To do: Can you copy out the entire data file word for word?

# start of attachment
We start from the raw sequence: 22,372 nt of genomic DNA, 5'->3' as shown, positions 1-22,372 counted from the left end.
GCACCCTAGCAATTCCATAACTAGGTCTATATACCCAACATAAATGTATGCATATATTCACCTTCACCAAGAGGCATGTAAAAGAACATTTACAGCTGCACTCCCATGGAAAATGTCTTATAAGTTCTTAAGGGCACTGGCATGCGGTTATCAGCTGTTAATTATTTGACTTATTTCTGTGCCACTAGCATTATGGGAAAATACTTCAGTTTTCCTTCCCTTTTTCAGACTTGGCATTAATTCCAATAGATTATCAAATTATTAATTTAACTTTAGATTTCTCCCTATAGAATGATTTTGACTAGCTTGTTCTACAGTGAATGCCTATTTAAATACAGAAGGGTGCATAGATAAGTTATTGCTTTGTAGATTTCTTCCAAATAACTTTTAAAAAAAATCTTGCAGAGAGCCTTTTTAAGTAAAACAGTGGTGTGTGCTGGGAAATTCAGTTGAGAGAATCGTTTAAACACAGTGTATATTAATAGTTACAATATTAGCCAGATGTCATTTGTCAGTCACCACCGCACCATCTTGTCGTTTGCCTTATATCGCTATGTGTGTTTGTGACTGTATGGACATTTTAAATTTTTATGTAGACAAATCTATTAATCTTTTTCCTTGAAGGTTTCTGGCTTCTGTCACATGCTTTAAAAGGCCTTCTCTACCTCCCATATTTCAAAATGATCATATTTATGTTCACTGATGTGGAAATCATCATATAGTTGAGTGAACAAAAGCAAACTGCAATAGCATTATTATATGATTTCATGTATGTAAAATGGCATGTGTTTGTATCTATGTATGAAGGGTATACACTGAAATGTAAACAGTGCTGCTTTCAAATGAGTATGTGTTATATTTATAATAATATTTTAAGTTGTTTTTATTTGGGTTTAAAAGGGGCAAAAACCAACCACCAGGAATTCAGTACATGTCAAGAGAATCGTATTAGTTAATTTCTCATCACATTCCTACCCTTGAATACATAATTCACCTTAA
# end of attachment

We start from the raw sequence: 22,372 nt of genomic DNA, 5'->3' as shown, positions 1-22,372 counted from the left end.
GCACCCTAGCAATTCCATAACTAGGTCTATATACCCAACATAAATGTATGCATATATTCACCTTCACCAAGAGGCATGTAAAAGAACATTTACAGCTGCACTCCCATGGAAAATGTCTTATAAGTTCTTAAGGGCACTGGCATGCGGTTATCAGCTGTTAATTATTTGACTTATTTCTGTGCCACTAGCATTATGGGAAAATACTTCAGTTTTCCTTCCCTTTTTCAGACTTGGCATTAATTCCAATAGATTATCAAATTATTAATTTAACTTTAGATTTCTCCCTATAGAATGATTTTGACTAGCTTGTTCTACAGTGAATGCCTATTTAAATACAGAAGGGTGCATAGATAAGTTATTGCTTTGTAGATTTCTTCCAAATAACTTTTAAAAAAAATCTTGCAGAGAGCCTTTTTAAGTAAAACAGTGGTGTGTGCTGGGAAATTCAGTTGAGAGAATCGTTTAAACACAGTGTATATTAATAGTTACAATATTAGCCAGATGTCATTTGTCAGTCACCACCGCACCATCTTGTCGTTTGCCTTATATCGCTATGTGTGTTTGTGACTGTATGGACATTTTAAATTTTTATGTAGACAAATCTATTAATCTTTTTCCTTGAAGGTTTCTGGCTTCTGTCACATGCTTTAAAAGGCCTTCTCTACCTCCCATATTTCAAAATGATCATATTTATGTTCACTGATGTGGAAATCATCATATAGTTGAGTGAACAAAAGCAAACTGCAATAGCATTATTATATGATTTCATGTATGTAAAATGGCATGTGTTTGTATCTATGTATGAAGGGTATACACTGAAATGTAAACAGTGCTGCTTTCAAATGAGTATGTGTTATATTTATAATAATATTTTAAGTTGTTTTTATTTGGGTTTAAAAGGGGCAAAAACCAACCACCAGGAATTCAGTACATGTCAAGAGAATCGTATTAGTTAATTTCTCATCACATTCCTACCCTTGAATACATAATTCACCTTAA